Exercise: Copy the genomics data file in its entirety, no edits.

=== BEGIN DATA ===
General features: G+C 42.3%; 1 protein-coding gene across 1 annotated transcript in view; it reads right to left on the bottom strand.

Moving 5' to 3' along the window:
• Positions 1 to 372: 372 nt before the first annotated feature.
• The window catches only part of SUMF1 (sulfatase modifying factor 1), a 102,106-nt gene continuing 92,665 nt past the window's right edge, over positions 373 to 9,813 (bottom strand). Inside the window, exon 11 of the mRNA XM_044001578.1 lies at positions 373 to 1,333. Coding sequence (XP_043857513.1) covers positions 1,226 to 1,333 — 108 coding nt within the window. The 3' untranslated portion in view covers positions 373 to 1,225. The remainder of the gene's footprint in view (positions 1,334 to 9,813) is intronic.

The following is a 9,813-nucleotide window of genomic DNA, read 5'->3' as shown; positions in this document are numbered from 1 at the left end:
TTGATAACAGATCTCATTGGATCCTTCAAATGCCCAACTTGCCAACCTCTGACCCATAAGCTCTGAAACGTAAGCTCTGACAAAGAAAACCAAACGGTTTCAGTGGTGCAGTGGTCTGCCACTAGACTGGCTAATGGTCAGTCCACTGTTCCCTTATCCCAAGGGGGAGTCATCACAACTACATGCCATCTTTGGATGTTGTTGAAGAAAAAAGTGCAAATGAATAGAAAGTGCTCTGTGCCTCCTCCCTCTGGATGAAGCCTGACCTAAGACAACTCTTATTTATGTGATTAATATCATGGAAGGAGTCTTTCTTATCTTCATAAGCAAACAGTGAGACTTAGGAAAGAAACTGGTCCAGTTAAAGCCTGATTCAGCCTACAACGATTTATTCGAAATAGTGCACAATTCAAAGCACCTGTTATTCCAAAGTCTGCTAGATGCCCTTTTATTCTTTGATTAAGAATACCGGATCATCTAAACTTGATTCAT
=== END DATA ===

General features: G+C 42.3%; 1 protein-coding gene across 1 annotated transcript in view; it reads right to left on the bottom strand.

Moving 5' to 3' along the window:
• Positions 1 to 372: 372 nt before the first annotated feature.
• The window catches only part of SUMF1 (sulfatase modifying factor 1), a 102,106-nt gene continuing 92,665 nt past the window's right edge, over positions 373 to 9,813 (bottom strand). Inside the window, exon 11 of the mRNA XM_044001578.1 lies at positions 373 to 1,333. Coding sequence (XP_043857513.1) covers positions 1,226 to 1,333 — 108 coding nt within the window. The 3' untranslated portion in view covers positions 373 to 1,225. The remainder of the gene's footprint in view (positions 1,334 to 9,813) is intronic.

The following is a 9,813-nucleotide window of genomic DNA, read 5'->3' as shown; positions in this document are numbered from 1 at the left end:
TTGATAACAGATCTCATTGGATCCTTCAAATGCCCAACTTGCCAACCTCTGACCCATAAGCTCTGAAACGTAAGCTCTGACAAAGAAAACCAAACGGTTTCAGTGGTGCAGTGGTCTGCCACTAGACTGGCTAATGGTCAGTCCACTGTTCCCTTATCCCAAGGGGGAGTCATCACAACTACATGCCATCTTTGGATGTTGTTGAAGAAAAAAGTGCAAATGAATAGAAAGTGCTCTGTGCCTCCTCCCTCTGGATGAAGCCTGACCTAAGACAACTCTTATTTATGTGATTAATATCATGGAAGGAGTCTTTCTTATCTTCATAAGCAAACAGTGAGACTTAGGAAAGAAACTGGTCCAGTTAAAGCCTGATTCAGCCTACAACGATTTATTCGAAATAGTGCACAATTCAAAGCACCTGTTATTCCAAAGTCTGCTAGATGCCCTTTTATTCTTTGATTAAGAATACCGGATCATCTAAACTTGATTCAT